Twins hope to reverse record of futility vs. Yankees
The Twins have confidence and trust in Brian Duensing, their starting pitcher for Game 3 of the American League Division Series. As if that matters. The Twins are all too aware that against the Yankees, starting is not their problem. Finishing is.
No matter how Duensing pitches at Yankee Stadium, unless the Twins reverse their long-running pattern against the Yankees, their offseason will start Saturday night.
Eight consecutive times in postseason games dating to 2004, the Twins have gone ahead of the Yankees. Each time, the Twins have lost. It turns out they know how to take a lead, they just don't know how to hold one.
"It's not fun," Twins manager Ron Gardenhire said. "We know it's out there. You have to understand that it's not the same group of players. We have had a lot of pieces change, but the results have been the same. We haven't been able to finish them off. We have to figure out a way to finish these guys off. They are a great team. They find ways to win. We have to figure that out."
As usual, the Twins are on the brink of being finished off, down 2-0 in the best-of-five. It wouldn't be so frustrating if they had been awful. But as Duensing said: "I feel like we've been playing some pretty good baseball against these guys. We just can't quite get the job done when we need it in the key situation.
"It's not like we're going out there and giving up or laying down. We're playing all nine innings as hard as we can. Sometimes it takes some luck to get wins and hopefully, we can kind of switch that around."
The Twins were done talking about the latest visit of bad luck - umpire Hunter Wendelstedt's pivotal (and apparently wrong) call during Lance Berkman's at-bat Thursday. One pitch after taking an apparent called third strike, Berkman doubled home what proved to be the winning run. "It's done," second baseman Orlando Hudson said. "Put it in the trash can and get ready for the next day."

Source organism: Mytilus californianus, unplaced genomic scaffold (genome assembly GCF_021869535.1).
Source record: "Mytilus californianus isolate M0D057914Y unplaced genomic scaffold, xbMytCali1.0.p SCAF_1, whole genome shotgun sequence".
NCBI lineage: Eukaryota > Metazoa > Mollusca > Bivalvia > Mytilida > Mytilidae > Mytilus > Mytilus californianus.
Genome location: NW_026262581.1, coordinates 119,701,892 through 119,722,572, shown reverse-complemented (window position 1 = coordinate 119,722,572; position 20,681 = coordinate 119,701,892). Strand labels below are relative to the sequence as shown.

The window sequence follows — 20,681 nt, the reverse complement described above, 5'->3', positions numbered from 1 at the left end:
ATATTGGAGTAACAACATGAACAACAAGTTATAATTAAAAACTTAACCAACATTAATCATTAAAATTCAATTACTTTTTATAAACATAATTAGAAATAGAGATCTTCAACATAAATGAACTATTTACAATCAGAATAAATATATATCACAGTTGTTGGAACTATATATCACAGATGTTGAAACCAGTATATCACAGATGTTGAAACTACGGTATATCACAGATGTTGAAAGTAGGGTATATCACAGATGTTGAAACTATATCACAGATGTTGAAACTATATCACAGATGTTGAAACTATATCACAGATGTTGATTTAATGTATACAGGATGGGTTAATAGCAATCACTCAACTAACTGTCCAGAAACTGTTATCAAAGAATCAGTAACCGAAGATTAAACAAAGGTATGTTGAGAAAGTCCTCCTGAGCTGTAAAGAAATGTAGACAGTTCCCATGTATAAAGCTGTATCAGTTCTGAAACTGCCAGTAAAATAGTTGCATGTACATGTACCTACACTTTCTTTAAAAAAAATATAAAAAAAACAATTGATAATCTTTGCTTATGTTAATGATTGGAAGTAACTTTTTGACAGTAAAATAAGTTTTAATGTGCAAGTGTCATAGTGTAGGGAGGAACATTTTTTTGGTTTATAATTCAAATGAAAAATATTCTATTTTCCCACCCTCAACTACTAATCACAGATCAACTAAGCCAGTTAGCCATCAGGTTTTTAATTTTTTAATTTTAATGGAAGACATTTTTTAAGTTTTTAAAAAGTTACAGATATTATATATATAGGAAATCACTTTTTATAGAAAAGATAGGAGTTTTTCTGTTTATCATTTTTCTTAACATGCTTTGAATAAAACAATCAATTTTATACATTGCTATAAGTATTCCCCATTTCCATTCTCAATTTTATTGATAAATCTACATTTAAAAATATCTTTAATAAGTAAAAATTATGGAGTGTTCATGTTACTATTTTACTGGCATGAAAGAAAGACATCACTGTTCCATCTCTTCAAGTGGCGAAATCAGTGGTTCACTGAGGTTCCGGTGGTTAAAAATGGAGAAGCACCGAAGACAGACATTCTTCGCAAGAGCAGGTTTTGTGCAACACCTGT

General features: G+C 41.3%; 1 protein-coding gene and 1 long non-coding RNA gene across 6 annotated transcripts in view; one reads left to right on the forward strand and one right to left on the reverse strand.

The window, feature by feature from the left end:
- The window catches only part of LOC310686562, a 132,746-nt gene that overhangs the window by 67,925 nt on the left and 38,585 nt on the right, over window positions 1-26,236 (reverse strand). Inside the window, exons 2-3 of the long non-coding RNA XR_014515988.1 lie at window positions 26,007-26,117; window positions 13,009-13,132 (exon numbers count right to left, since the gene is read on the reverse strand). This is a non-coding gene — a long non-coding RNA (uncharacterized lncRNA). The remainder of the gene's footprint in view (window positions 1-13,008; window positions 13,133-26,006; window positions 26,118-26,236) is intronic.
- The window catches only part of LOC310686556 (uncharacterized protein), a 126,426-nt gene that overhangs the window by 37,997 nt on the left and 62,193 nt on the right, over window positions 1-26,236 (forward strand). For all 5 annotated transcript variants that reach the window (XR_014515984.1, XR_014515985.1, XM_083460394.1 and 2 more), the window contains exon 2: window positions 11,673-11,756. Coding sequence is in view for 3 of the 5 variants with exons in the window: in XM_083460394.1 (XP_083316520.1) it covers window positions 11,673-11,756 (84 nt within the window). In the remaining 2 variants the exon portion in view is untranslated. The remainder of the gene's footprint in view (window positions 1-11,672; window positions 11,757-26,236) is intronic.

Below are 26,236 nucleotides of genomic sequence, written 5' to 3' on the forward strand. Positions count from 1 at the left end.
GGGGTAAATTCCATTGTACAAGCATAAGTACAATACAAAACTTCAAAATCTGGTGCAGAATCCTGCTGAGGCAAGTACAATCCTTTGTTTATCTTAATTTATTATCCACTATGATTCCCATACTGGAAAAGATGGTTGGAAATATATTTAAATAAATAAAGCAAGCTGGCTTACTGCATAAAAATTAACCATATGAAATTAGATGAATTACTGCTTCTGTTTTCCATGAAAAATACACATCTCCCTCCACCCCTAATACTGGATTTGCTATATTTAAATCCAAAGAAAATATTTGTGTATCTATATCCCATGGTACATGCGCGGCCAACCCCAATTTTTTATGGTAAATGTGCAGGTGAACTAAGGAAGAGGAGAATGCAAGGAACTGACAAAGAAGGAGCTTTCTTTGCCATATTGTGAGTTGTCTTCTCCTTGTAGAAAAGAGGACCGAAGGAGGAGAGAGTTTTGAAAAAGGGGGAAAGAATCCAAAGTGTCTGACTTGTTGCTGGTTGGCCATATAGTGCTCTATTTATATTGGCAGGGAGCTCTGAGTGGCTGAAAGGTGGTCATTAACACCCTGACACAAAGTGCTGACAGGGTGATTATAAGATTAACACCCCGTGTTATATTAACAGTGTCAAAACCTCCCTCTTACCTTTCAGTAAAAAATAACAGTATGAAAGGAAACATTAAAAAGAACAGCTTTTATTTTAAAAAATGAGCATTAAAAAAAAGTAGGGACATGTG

"You're going to get some and you're going to lose some," reliever Brian Fuentes said. "The other night, there was the call in rightfield and it went our way."
Unlike Berkman and the Yankees, the Twins were unable to take advantage of the apparently mistaken call on a ninth-inning fly ball that was ruled a hit Wednesday.
Fuentes also pointed out that he and many other Twins are comparatively new to the team, so they don't see the eight losses as a trend.
To get an idea of how things have changed, note that the winning pitcher in the first of those eight games was Paul Quantrill. The one constant has been the result.Delmon Young believes most of the trouble is that the Twins' lead usually has been no greater than 1-0. "They're in scoring position every time they walk up to home plate. We've got to go out there and put up three or four," he said.
For now, all they can do is what they've always done: put the ball in the hand of a capable starter and try to look ahead.
"We can't look at those past games and say, once they get a guy on, 'Oh, God, here they go again!' " said Michael Cuddyer, a Twin since 2001. "They've obviously had our number over the years and hopefully, Saturday will be the start of us getting over the hump."